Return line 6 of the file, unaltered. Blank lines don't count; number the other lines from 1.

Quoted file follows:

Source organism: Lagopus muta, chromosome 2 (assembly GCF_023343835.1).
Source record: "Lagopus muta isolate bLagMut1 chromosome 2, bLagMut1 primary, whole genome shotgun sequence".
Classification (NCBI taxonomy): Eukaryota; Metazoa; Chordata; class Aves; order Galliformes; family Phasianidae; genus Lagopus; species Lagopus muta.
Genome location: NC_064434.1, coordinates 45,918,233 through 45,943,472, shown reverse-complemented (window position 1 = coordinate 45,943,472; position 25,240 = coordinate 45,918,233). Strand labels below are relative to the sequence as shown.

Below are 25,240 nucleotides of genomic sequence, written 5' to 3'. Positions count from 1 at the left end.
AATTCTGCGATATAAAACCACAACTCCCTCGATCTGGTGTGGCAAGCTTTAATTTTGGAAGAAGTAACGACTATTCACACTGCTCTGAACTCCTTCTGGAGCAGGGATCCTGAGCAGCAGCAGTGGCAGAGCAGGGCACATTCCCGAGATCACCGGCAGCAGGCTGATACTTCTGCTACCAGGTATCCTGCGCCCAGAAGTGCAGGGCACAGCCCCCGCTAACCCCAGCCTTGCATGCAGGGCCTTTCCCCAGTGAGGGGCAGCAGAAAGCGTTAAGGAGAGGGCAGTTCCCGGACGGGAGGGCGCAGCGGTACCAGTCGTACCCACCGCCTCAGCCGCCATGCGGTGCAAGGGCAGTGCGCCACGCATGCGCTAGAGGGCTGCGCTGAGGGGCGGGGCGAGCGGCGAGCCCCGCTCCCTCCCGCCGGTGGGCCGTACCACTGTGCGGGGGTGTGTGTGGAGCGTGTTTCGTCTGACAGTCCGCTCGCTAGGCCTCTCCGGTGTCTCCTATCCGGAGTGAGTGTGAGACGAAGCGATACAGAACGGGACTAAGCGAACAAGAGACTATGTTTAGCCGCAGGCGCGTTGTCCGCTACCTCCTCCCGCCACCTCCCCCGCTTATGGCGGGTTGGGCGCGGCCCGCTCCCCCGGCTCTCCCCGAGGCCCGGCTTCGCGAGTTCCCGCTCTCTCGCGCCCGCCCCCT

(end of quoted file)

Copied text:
AATTCTGCGATATAAAACCACAACTCCCTCGATCTGGTGTGGCAAGCTTTAATTTTGGAAGAAGTAACGACTATTCACACTGCTCTGAACTCCTTCTGGAGCAGGGATCCTGAGCAGCAGCAGTGGCAGAGCAGGGCACATTCCCGAGATCACCGGCAGCAGGCTGATACTTCTGCTACCAGGTATCCTGCGCCCAGAAGTGCAGGGCACAGCCCCCGCTAACCCCAGCCTTGCATGCAGGGCCTTTCCCCAGTGAGGGGCAGCAGAAAGCGTTAAGGAGAGGGCAGTTCCCGGACGGGAGGGCGCAGCGGTACCAGTCGTACCCACCGCCTCAGCCGCCATGCGGTGCAAGGGCAGTGCGCCACGCATGCGCTAGAGGGCTGCGCTGAGGGGCGGGGCGAGCGGCGAGCCCCGCTCCCTCCCGCCGGTGGGCCGTACCACTGTGCGGGGGTGTGTGTGGAGCGTGTTTCGTCTGACAGTCCGCTCGCTAGGCCTCTCCGGTGTCTCCTATCCGGAGTGAGTGTGAGACGAAGCGATACAGAACGGGACTAAGCGAACAAGAGACTATGTTTAGCCGCAGGCGCGTTGTCCGCTACCTCCTCCCGCCACCTCCCCCGCTTATGGCGGGTTGGGCGCGGCCCGCTCCCCCGGCTCTCCCCGAGGCCCGGCTTCGCGAGTTCCCGCTCTCTCGCGCCCGCCCCCT